While you are working you might also experience that a teacher says that your work was perfect until you did that. That can be frustrating to hear, but they do it so that we can figure out how to work ourselves and understand what should feel right and wrong. It can also be challenging when you’ve spent 14 hours at school, are tired, didn’t really believe in what you were making, and shed some tears when you get home. But the next day you receive constructive criticism and guidance that makes you realize that this is supposed to be a process of learning.
I believe that I haven’t been too hard on myself, which is important in this kind of process. My mindset had been like this: “You do the best that you can. You are doing great, considering that you’ve never studied art before. Believe in yourself and what the teachers tell you. Absorb everything you learn. You are here to learn, not to be the best.” I’ve never felt like I had to be the best, but it can be rough when you’re not satisfied with something you created and then you know you will be assessed. This is the case for many things but now I take it more personal because art is something I deeply care about. Sometimes I doubt myself but I always manage to remind myself that I’m here to learn and that I’m not supposed to be the best after only a few months. It’s okay, not the end of the world.
Is the environment at school competitive?
To be honest I do not experience that there is much competition between the students. People come here to build a portfolio or take a gap year, and I believe that creates a more relaxed atmosphere. As a result of this, teachers also try to make our learning experience as varied and fun as possible. The teachers are also make sure to assess each student individually and not compare students’ work against each other. This in return has made the majority of students more focused on their own work instead of putting pressure on themselves to be the best. I’m grateful for that.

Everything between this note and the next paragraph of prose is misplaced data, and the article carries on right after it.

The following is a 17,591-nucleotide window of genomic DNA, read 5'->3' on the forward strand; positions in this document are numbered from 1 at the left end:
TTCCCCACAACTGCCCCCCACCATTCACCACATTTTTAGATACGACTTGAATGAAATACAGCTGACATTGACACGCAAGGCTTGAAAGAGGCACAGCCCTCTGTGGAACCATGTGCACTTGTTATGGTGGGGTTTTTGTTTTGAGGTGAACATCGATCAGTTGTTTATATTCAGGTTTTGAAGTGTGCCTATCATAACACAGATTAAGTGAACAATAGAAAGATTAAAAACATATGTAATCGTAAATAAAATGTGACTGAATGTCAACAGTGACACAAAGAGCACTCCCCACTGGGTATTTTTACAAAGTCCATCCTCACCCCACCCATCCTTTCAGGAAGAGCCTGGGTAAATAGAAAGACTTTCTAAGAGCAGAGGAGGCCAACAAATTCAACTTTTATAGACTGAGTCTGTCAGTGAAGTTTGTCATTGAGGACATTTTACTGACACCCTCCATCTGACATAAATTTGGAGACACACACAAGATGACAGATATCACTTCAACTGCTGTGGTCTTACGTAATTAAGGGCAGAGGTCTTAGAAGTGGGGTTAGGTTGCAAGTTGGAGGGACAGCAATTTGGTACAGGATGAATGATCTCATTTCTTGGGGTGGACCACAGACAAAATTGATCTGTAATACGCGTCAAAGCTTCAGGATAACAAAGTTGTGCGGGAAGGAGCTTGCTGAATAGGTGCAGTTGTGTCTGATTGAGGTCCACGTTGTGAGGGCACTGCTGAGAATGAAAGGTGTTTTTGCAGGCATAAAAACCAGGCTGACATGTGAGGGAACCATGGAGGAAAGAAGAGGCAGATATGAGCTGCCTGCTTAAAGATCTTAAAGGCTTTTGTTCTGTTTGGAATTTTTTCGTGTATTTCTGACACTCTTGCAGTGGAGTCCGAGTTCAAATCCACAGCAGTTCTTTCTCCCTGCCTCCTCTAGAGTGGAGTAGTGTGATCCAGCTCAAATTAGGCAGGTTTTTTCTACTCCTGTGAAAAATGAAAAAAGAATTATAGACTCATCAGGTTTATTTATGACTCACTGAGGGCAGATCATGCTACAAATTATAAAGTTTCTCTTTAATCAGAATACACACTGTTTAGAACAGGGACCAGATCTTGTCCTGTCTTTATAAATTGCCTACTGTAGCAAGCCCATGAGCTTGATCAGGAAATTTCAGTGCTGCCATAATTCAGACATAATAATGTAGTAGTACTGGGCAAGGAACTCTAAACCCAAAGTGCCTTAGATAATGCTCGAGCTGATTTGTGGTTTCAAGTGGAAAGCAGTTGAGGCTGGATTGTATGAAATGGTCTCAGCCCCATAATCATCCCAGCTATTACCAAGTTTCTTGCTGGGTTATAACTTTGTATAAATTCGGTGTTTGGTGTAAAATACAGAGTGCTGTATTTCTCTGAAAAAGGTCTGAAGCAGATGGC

What medium of art do you prefer to work with?
Although I have an affinity for painting, I don’t really have one specific medium of art I prefer to work with. Instead I like to choose the medium depending on which one I think will best represent my idea and message. Different techniques appeals to various of the viewer’s senses. A sculpture reflects space as it is often three dimensional, while a recorded clip will influence other senses.
Have you ever done performance?
Yes! In fact, I recently got the opportunity to be a part of a project that involved the best art schools in the city. Marina Abramovic recently had an exhibition in Florence and we were invited to be inspired by it and create our own performance art. We were supposed to focus on the relationship between photography and performance. I don’t have much experience with photography, but it is an interesting art form, as it can both document and be the art itself. There was made a magazine that will be published in January, where each student was given four pages each to showcase their work. When I first learned that I would be a part of this I was so excited and I just couldn’t believe it really.
Where do you see yourself in five years?
In five years I like to see myself living in Denmark, having a BA and/ or a Master in arts, be a famous artist. I want to have figured out exactly who I am as an artist and use various of techniques, mediums and colors. However five years is a long time, and only time will tell....